Eagles flock to Mighty Mississippi
SPRINGFIELD – Bald eagles gravitated toward the Mississippi River this year according to counts compiled by participants in the annual Mid-Winter Bald Eagle Survey.
The largest population of the eagles spotted were found along the Mississippi River (73 percent of the overall total), followed by 19 percent of the count found on the Illinois River and 8 percent sighted on the remaining survey points. Surveyors reported that 63 percent of the total eagles counted were adults and 33 percent were immature. An eagle’s white head and tail may not appear until they are nearly five years old. This field mark is not always clearly visible depending on the eagle’s location and movements; therefore a small number (5 percent) were listed as “unaged.”
Those who helped count eagles braved extremely cold temperatures earlier this winter to conduct the annual count along the Mississippi, Illinois, Kaskaskia and Wabash rivers in Illinois. Additional survey points at Crab Orchard Lake, Horseshoe Lake Conservation Area and Carlyle Lake combined for a total of 45 possible survey points.
The counts reported for 2010 total 1,185 eagles. Surveyors noted that 95 percent of the water surface was frozen and that several of the survey points were not safely accessible due to high river levels and flooded roadways. Over the last five Mid-winter Bald Eagle Surveys, 2,922 were counted in 2006, 1,920 in 2007, 4,292 in 2008 and 3,030 in 2009.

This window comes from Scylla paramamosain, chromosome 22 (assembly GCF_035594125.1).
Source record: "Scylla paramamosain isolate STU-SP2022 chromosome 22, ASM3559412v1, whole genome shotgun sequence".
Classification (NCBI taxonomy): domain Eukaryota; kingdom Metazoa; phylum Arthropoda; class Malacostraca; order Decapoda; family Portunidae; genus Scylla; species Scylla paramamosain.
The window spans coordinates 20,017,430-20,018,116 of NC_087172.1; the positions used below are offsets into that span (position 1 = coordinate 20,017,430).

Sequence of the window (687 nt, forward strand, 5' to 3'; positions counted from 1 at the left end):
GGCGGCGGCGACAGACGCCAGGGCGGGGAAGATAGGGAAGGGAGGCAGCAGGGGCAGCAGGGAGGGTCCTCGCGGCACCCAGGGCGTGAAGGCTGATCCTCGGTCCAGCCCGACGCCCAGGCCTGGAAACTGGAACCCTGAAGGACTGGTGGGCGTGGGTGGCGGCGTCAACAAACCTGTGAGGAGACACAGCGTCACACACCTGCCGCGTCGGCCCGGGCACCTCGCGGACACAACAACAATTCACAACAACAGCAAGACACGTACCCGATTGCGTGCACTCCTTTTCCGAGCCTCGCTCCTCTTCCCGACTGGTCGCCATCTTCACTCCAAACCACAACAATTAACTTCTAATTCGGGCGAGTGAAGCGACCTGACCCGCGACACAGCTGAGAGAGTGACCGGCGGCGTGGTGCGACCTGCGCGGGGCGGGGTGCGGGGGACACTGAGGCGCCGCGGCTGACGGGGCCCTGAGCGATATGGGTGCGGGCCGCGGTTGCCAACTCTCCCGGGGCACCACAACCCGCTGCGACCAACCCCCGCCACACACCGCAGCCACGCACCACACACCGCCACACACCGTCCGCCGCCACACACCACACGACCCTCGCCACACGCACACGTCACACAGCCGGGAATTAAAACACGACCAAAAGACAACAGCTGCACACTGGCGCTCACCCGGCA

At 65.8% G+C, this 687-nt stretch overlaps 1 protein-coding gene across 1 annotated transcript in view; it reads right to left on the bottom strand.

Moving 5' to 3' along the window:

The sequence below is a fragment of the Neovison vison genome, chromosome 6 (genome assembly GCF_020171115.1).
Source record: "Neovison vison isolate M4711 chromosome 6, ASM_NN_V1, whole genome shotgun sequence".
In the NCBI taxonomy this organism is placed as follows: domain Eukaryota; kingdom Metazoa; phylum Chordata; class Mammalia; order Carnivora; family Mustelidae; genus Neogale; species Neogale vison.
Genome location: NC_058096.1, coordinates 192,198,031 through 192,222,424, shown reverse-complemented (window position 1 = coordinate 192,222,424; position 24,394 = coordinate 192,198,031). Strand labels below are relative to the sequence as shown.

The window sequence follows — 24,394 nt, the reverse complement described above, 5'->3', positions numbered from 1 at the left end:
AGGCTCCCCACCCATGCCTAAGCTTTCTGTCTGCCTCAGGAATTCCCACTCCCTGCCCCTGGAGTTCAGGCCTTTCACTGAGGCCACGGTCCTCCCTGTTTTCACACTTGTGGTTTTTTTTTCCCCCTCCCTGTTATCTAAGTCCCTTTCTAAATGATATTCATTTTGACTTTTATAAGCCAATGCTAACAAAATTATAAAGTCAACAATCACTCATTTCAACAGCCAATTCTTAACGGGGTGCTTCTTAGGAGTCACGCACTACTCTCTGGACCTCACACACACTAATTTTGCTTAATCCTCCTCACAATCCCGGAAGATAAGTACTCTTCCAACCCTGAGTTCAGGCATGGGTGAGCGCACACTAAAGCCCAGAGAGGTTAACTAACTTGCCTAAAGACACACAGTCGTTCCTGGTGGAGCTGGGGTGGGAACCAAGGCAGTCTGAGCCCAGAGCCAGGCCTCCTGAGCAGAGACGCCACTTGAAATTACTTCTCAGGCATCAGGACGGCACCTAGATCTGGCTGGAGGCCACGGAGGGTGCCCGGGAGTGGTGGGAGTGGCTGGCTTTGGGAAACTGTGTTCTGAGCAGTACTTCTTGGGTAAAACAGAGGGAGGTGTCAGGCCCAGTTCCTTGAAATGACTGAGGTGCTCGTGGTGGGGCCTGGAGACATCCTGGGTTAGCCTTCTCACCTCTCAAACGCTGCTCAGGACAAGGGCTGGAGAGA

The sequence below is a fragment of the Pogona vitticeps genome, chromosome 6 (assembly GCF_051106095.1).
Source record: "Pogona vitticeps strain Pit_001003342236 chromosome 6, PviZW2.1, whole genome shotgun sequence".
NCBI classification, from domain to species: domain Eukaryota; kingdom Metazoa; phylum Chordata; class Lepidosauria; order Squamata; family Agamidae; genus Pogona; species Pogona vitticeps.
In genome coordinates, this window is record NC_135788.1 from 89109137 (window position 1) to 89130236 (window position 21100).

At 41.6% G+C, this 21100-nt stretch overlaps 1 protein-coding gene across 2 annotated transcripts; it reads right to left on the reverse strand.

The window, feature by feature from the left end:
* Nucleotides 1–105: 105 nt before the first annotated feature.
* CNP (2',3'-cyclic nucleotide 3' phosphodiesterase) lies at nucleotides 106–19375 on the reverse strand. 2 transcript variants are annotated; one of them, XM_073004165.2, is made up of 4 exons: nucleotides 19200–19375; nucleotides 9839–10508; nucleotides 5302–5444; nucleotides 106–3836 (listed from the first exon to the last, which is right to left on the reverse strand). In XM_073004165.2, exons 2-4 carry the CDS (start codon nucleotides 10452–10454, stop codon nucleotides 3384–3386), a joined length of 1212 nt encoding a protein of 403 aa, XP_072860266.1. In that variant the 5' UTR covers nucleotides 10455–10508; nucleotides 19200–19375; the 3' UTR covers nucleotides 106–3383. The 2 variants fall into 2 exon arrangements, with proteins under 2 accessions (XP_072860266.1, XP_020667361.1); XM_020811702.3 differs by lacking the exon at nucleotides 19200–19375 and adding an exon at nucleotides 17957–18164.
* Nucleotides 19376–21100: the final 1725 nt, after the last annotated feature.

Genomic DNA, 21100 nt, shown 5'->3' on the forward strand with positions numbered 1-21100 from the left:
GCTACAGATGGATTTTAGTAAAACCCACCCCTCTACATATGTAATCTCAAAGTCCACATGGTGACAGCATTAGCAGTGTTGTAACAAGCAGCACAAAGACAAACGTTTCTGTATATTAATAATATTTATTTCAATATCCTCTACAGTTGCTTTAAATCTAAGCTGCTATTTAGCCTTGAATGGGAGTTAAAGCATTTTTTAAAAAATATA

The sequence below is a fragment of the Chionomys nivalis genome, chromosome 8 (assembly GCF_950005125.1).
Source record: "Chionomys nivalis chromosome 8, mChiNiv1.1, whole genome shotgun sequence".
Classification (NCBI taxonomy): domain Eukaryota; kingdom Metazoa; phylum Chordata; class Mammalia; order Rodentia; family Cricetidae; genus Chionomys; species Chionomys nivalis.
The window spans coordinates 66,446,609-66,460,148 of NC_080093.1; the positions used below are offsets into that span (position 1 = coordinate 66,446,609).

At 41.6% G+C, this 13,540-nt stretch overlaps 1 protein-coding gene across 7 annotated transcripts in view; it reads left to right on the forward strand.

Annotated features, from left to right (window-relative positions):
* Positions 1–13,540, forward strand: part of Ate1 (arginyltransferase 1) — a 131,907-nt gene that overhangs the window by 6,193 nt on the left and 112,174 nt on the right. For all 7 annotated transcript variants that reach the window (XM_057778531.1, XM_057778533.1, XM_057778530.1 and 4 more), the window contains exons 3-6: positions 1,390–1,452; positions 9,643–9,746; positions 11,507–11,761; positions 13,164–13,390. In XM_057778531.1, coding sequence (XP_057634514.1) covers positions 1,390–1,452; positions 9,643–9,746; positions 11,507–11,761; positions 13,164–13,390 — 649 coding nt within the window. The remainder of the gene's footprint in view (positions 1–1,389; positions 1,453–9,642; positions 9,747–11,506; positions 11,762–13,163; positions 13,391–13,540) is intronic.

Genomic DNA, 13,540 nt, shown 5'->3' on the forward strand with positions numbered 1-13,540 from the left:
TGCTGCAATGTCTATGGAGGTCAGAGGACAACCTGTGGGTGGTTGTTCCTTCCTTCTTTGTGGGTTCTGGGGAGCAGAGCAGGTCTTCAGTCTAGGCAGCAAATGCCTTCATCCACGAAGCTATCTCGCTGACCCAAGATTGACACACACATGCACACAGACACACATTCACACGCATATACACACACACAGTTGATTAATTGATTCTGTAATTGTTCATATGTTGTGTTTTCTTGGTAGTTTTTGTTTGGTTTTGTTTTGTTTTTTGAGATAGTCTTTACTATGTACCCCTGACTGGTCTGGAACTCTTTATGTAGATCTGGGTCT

Most of the eagles that spend the winter in Illinois nest in the northern Great Lakes states and Canada. The open water in our large rivers and available fish make Illinois an important wintering area for the birds.
Many of the volunteers remarked that 2010 was harsher than previous years and some commented that heavy fog interfered with their counts. “Our volunteers here in Illinois repeat this process year after year, braving terrible winter conditions,” commented Tom Clay, Executive Director, “without their dedication this survey could not go on.”
This annual survey, coordinated by the Illinois Audubon Society was taken between the dates of December 30, 2009 to January 13, 2010. Nationally, this effort is conducted by the U.S. Army Corps of Engineers (USACE). The goal of the survey is to maintain the long-term, national coordination of the surveys collected, analysis of that data, and reporting the results.